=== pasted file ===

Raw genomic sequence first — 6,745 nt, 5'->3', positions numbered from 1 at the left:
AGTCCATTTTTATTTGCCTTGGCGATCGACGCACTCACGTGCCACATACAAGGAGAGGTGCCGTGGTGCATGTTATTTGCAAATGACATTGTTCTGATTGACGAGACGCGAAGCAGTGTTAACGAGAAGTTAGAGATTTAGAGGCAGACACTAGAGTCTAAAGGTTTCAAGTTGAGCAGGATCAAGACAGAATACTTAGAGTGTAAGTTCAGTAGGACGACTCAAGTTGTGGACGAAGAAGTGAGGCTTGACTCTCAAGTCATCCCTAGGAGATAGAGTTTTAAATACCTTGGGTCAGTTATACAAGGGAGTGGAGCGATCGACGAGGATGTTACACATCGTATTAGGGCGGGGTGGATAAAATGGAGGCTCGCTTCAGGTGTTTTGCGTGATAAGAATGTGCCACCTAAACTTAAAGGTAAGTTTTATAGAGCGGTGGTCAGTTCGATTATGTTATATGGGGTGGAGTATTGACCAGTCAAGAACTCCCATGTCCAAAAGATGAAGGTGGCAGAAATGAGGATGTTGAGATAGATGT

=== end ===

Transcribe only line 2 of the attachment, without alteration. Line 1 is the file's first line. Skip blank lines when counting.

AGTCCATTTTTATTTGCCTTGGCGATCGACGCACTCACGTGCCACATACAAGGAGAGGTGCCGTGGTGCATGTTATTTGCAAATGACATTGTTCTGATTGACGAGACGCGAAGCAGTGTTAACGAGAAGTTAGAGATTTAGAGGCAGACACTAGAGTCTAAAGGTTTCAAGTTGAGCAGGATCAAGACAGAATACTTAGAGTGTAAGTTCAGTAGGACGACTCAAGTTGTGGACGAAGAAGTGAGGCTTGACTCTCAAGTCATCCCTAGGAGATAGAGTTTTAAATACCTTGGGTCAGTTATACAAGGGAGTGGAGCGATCGACGAGGATGTTACACATCGTATTAGGGCGGGGTGGATAAAATGGAGGCTCGCTTCAGGTGTTTTGCGTGATAAGAATGTGCCACCTAAACTTAAAGGTAAGTTTTATAGAGCGGTGGTCAGTTCGATTATGTTATATGGGGTGGAGTATTGACCAGTCAAGAACTCCCATGTCCAAAAGATGAAGGTGGCAGAAATGAGGATGTTGAGATAGATGT